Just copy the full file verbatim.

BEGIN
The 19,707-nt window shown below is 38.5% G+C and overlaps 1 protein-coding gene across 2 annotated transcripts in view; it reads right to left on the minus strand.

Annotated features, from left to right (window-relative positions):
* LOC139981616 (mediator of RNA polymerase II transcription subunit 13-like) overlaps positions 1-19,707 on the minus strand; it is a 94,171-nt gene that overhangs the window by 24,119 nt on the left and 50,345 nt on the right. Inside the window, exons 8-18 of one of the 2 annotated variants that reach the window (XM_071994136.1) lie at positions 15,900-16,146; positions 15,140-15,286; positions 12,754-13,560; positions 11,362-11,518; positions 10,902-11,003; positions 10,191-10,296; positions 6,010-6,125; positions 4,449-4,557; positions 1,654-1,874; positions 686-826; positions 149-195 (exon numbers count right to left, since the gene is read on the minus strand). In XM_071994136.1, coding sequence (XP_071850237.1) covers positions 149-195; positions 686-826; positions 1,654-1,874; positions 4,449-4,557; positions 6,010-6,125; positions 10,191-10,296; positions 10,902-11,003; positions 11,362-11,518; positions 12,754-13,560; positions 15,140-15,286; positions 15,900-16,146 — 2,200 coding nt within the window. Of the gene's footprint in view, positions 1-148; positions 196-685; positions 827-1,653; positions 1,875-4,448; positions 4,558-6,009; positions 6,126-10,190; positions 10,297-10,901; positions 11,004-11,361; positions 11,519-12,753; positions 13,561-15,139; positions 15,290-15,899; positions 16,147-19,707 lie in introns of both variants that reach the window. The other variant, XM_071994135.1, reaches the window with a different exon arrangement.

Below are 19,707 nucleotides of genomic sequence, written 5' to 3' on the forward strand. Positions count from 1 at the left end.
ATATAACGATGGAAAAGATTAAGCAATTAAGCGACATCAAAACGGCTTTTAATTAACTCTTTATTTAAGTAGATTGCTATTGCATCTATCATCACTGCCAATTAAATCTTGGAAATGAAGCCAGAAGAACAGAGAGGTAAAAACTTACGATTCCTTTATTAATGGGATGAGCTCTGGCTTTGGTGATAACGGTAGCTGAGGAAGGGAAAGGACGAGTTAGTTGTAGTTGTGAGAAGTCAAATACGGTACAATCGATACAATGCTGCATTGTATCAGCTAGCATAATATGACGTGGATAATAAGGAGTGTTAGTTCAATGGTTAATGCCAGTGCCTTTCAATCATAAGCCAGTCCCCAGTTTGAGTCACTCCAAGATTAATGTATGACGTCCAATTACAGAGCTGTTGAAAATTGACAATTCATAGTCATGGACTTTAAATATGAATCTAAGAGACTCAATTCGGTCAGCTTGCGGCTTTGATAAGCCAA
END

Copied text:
The 19,707-nt window shown below is 38.5% G+C and overlaps 1 protein-coding gene across 2 annotated transcripts in view; it reads right to left on the minus strand.

Annotated features, from left to right (window-relative positions):
* LOC139981616 (mediator of RNA polymerase II transcription subunit 13-like) overlaps positions 1-19,707 on the minus strand; it is a 94,171-nt gene that overhangs the window by 24,119 nt on the left and 50,345 nt on the right. Inside the window, exons 8-18 of one of the 2 annotated variants that reach the window (XM_071994136.1) lie at positions 15,900-16,146; positions 15,140-15,286; positions 12,754-13,560; positions 11,362-11,518; positions 10,902-11,003; positions 10,191-10,296; positions 6,010-6,125; positions 4,449-4,557; positions 1,654-1,874; positions 686-826; positions 149-195 (exon numbers count right to left, since the gene is read on the minus strand). In XM_071994136.1, coding sequence (XP_071850237.1) covers positions 149-195; positions 686-826; positions 1,654-1,874; positions 4,449-4,557; positions 6,010-6,125; positions 10,191-10,296; positions 10,902-11,003; positions 11,362-11,518; positions 12,754-13,560; positions 15,140-15,286; positions 15,900-16,146 — 2,200 coding nt within the window. Of the gene's footprint in view, positions 1-148; positions 196-685; positions 827-1,653; positions 1,875-4,448; positions 4,558-6,009; positions 6,126-10,190; positions 10,297-10,901; positions 11,004-11,361; positions 11,519-12,753; positions 13,561-15,139; positions 15,290-15,899; positions 16,147-19,707 lie in introns of both variants that reach the window. The other variant, XM_071994135.1, reaches the window with a different exon arrangement.

Below are 19,707 nucleotides of genomic sequence, written 5' to 3' on the forward strand. Positions count from 1 at the left end.
ATATAACGATGGAAAAGATTAAGCAATTAAGCGACATCAAAACGGCTTTTAATTAACTCTTTATTTAAGTAGATTGCTATTGCATCTATCATCACTGCCAATTAAATCTTGGAAATGAAGCCAGAAGAACAGAGAGGTAAAAACTTACGATTCCTTTATTAATGGGATGAGCTCTGGCTTTGGTGATAACGGTAGCTGAGGAAGGGAAAGGACGAGTTAGTTGTAGTTGTGAGAAGTCAAATACGGTACAATCGATACAATGCTGCATTGTATCAGCTAGCATAATATGACGTGGATAATAAGGAGTGTTAGTTCAATGGTTAATGCCAGTGCCTTTCAATCATAAGCCAGTCCCCAGTTTGAGTCACTCCAAGATTAATGTATGACGTCCAATTACAGAGCTGTTGAAAATTGACAATTCATAGTCATGGACTTTAAATATGAATCTAAGAGACTCAATTCGGTCAGCTTGCGGCTTTGATAAGCCAA